There are references in Scripture to a battle in Heaven, not between the rebellious angels and God, but between the rebellious angels and the faithful. We find in the last book of the New Testament, the Revelation (12.7)

Fierce war broke out in Heaven, where Michael and his angels fought against the dragon.
The dragon and his angels fought on their part, but could not win the day, or stand their ground in Heaven any longer."

It would seem that St. John here has in mind the continuing struggle between good and evil, but it is hard to think that he has not in his mind the first battle in that long campaign.  What we know with certainty is that Satan and his angels were cast out of Heaven into Hell.  Our Lord warns human sinners that their ultimate place may be that eternal fire which has been prepared for the devil and his angels. (Mt. 25:41) What was their state in Hell?  They had lost grace: by pride says St. Ambrose; their nature was badly damaged, particularly in the will: the Devil and the other demons were created good in nature by God, but by their own act they became evil.  (Decree Firmiter, Fourth Council of Lateran)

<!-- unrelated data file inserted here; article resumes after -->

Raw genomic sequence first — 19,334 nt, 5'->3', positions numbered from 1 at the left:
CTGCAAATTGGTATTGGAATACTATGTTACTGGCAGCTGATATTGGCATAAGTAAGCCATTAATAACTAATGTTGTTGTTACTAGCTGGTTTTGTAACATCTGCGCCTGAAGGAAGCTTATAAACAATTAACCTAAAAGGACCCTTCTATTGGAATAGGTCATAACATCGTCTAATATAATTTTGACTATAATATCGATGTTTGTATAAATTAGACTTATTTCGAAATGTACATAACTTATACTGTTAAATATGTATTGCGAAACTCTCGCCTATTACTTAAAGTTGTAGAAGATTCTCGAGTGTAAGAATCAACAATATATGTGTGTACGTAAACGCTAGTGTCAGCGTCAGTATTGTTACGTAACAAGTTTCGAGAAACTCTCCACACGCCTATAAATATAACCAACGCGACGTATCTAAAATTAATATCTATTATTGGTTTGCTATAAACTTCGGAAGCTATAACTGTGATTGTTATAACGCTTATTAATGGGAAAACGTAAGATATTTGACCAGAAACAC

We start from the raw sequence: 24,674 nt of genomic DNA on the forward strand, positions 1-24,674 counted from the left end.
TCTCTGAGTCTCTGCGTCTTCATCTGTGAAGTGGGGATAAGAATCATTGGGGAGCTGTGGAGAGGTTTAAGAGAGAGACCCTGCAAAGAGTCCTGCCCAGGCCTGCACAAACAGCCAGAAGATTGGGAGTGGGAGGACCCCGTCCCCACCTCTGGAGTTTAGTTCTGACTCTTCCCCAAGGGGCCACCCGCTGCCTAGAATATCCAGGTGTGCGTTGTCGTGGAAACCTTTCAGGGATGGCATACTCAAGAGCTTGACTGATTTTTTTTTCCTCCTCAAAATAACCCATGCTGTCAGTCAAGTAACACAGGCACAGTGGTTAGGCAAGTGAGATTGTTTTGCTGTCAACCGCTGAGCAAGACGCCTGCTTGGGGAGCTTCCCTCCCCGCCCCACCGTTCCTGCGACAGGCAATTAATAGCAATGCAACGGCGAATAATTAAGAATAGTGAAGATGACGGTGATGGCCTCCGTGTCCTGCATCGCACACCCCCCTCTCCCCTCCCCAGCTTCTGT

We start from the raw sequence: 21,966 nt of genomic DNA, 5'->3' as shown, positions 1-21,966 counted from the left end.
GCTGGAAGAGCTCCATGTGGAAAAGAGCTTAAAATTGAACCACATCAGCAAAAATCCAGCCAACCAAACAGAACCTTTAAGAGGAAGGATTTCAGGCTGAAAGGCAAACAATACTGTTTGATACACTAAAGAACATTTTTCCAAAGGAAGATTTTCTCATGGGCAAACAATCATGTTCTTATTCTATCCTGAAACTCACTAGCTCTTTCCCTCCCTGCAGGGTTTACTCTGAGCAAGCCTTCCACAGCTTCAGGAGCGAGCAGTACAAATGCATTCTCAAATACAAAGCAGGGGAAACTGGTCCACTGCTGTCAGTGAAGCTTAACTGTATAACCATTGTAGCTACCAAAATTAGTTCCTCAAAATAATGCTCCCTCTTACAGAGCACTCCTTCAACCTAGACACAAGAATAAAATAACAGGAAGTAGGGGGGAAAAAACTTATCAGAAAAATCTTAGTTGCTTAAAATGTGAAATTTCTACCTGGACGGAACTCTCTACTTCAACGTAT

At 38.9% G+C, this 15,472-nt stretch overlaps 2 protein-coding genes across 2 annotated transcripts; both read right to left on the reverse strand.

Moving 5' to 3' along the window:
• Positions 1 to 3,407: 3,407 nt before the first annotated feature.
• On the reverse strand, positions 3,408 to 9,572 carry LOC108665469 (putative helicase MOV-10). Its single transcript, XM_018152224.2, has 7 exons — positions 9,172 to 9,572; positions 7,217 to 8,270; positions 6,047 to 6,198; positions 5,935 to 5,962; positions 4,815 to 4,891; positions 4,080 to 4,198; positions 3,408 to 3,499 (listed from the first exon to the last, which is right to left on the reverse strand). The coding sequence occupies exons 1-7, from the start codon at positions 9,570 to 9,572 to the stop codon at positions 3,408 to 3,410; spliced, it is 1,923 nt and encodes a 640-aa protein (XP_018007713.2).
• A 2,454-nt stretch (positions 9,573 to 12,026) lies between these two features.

Of their own choice they had demanded independence of God, a life without God.  Faced with a choice between God and self, they had opted for self: love of self, grown monstrous, turned them to hatred of God, and in this hatred of God their wills were now set so that they would not change. Totally without God they could not be, if they were to continue in existence at all; but by their own choice they were to have, from now on forever, nothing of God but His presence sustaining them in being and His strict justice punishing them for their sin.

Angels, like men, are made by God and made for God: their very being is interwoven of needs which only God can satisfy.  The fallen angels refused the satisfaction, because that would have meant turning to God Whom they hated; so that they were left to the torment of needs which could not be satisfied. In their new state, the need for God, could not be satisfied, no need could be satisfied. Torn away from God, they were torn away from one another; torn away from the love of God, the very source of love was dried up in themselves.  Whatever positive values were still in them were there by the continuing action of God: hating God, they could only hate one another. In their continuing hatred of God, they were to continue their warfare against good; having lost their battle with the other angels, they were to continue to fight against the souls of men and in that warfare, they were to have victories, but such victories could only be minute satisfactions in an abyss of dissatisfaction.